1. 1. Determine the discriminatory ability of the scores derived from the MCG evaluation to discriminate between patients with versus without a clinical diagnosis of ACS at discharge. [ Time Frame: 1 year ]
  2. 2. Compare the discriminatory ability of scores derived from the MCG, the troponin level, and the ECG results, separately or in combination, to discriminate between patients with without a diagnosis of ACS at discharge. [ Time Frame: 1 year ]

Secondary Outcome Measures :
  1. 1. Evaluate the sensitivity of the MCG to detect an ultimate diagnosis of ACS, MI, CHF, or death at 1 month, 6 months, and 1 year following discharge. [ Time Frame: 1 year ]

Information from the National Library of Medicine

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Ages Eligible for Study:   18 Years and older   (Adult, Senior)
Sexes Eligible for Study:   All
Accepts Healthy Volunteers:   No
Sampling Method:   Non-Probability Sample
Study Population

*ACC/AHA Guidelines for Unstable Angina: High Risk (≥1 of the following)


  • Accelerating tempo of ischemic symptoms in the last 48 hrs Pain
  • Prolonged, ongoing (>20 min) rest pain (resistant to treatment) Clinical findings
  • Pulmonary edema
  • New / ↑ MR murmur
  • S3 or new/ ↑ rales
  • Hypotension, brady -/tachycardia - Age>75y ECG
  • Angina at rest with transient ST changes >0.05 mV
  • New (L)BBB
  • Sustained VT Cardiac Markers
  • Markedly elevated troponin

Patients classified as having high-risk unstable angina at presentation in the ED will be approached for enrollment in the study.


Inclusion criteria:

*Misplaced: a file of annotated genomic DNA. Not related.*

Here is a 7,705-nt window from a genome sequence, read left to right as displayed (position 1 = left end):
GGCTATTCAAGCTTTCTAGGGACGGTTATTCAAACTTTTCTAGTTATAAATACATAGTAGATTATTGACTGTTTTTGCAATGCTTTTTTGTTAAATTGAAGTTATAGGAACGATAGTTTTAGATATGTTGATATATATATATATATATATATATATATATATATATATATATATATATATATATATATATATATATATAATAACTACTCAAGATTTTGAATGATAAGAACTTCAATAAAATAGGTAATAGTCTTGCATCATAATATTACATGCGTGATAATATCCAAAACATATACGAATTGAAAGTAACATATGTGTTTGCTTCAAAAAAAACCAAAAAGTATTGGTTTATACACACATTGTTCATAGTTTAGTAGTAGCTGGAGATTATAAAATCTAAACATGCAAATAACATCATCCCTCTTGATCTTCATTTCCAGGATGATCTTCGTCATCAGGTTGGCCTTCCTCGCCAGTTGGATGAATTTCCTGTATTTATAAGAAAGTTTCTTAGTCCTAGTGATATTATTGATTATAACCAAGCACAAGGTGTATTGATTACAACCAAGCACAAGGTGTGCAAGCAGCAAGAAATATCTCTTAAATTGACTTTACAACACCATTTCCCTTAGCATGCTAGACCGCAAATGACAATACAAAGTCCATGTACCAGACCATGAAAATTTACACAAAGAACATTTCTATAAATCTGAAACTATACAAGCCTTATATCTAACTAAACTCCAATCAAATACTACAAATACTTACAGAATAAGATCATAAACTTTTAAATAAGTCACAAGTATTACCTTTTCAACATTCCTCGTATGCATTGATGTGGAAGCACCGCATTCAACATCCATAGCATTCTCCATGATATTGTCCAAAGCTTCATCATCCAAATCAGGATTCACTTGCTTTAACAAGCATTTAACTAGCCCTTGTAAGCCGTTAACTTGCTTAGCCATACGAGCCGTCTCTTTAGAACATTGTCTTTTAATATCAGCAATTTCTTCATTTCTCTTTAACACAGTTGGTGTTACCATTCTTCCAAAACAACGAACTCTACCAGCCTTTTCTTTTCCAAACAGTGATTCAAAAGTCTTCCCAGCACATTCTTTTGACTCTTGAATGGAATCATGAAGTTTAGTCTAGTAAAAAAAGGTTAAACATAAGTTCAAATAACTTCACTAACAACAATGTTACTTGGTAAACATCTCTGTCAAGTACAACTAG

• Patients classified as having High Risk Unstable Angina according to the ACCIAHA guidelines.
  • Age ≥ 18 years.

Exclusion criteria:

  • Hemodynamically unstable patients.
  • Patients who just prior to or just after admission exhibit tachycardia with heart rates exceeding 150 bpm.
  • Patients with third degree AV Block.
  • Patients with pacemakers or internal cardiac defibrillators.
  • Patients who cannot lie in a supine position for the MCG examination.
  • Patients who refuse entry into the registry

Information from the National Library of Medicine

To learn more about this study, you or your doctor may contact the study research staff using the contact information provided by the sponsor.

Please refer to this study by its identifier (NCT number): NCT00169975

United States, Minnesota
Mayo Clinic
Rochester, Minnesota, United States, 55905
Sponsors and Collaborators
Mayo Clinic
CardioMag Imaging
Principal Investigator: Peter A. Smars, M.D. EM Mayo Clinic

Responsible Party: Peter Smars, MD, Mayo Clinic Identifier: NCT00169975     History of Changes
Other Study ID Numbers: 738-04
First Posted: September 15, 2005    Key Record Dates
Last Update Posted: July 18, 2011
Last Verified: July 2011

Additional relevant MeSH terms:
Acute Coronary Syndrome
Myocardial Ischemia
Coronary Artery Disease
Angina, Unstable
Pathologic Processes
Heart Diseases
Cardiovascular Diseases
Vascular Diseases
Coronary Disease
Arterial Occlusive Diseases
Angina Pectoris
Chest Pain
Neurologic Manifestations
Nervous System Diseases
Signs and Symptoms